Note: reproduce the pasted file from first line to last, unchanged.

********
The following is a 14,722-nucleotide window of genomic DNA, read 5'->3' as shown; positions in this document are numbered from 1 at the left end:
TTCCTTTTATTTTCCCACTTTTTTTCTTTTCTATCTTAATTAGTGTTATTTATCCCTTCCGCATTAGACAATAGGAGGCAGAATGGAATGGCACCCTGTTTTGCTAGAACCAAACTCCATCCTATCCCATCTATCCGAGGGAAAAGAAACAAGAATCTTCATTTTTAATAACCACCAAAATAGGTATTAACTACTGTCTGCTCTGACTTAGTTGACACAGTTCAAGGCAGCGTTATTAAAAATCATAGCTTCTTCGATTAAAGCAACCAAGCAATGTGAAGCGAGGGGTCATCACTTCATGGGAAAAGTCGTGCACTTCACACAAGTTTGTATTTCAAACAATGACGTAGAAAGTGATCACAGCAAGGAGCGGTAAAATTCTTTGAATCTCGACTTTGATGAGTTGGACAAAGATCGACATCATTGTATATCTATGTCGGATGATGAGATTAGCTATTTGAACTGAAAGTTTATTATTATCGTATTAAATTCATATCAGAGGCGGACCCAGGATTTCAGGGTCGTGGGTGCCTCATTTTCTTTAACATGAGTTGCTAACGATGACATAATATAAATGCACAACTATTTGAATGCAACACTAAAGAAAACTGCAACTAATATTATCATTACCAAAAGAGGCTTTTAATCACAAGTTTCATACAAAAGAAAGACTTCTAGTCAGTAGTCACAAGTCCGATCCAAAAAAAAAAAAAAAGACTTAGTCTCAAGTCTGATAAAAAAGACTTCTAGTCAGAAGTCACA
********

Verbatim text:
The following is a 14,722-nucleotide window of genomic DNA, read 5'->3' as shown; positions in this document are numbered from 1 at the left end:
TTCCTTTTATTTTCCCACTTTTTTTCTTTTCTATCTTAATTAGTGTTATTTATCCCTTCCGCATTAGACAATAGGAGGCAGAATGGAATGGCACCCTGTTTTGCTAGAACCAAACTCCATCCTATCCCATCTATCCGAGGGAAAAGAAACAAGAATCTTCATTTTTAATAACCACCAAAATAGGTATTAACTACTGTCTGCTCTGACTTAGTTGACACAGTTCAAGGCAGCGTTATTAAAAATCATAGCTTCTTCGATTAAAGCAACCAAGCAATGTGAAGCGAGGGGTCATCACTTCATGGGAAAAGTCGTGCACTTCACACAAGTTTGTATTTCAAACAATGACGTAGAAAGTGATCACAGCAAGGAGCGGTAAAATTCTTTGAATCTCGACTTTGATGAGTTGGACAAAGATCGACATCATTGTATATCTATGTCGGATGATGAGATTAGCTATTTGAACTGAAAGTTTATTATTATCGTATTAAATTCATATCAGAGGCGGACCCAGGATTTCAGGGTCGTGGGTGCCTCATTTTCTTTAACATGAGTTGCTAACGATGACATAATATAAATGCACAACTATTTGAATGCAACACTAAAGAAAACTGCAACTAATATTATCATTACCAAAAGAGGCTTTTAATCACAAGTTTCATACAAAAGAAAGACTTCTAGTCAGTAGTCACAAGTCCGATCCAAAAAAAAAAAAAAAGACTTAGTCTCAAGTCTGATAAAAAAGACTTCTAGTCAGAAGTCACA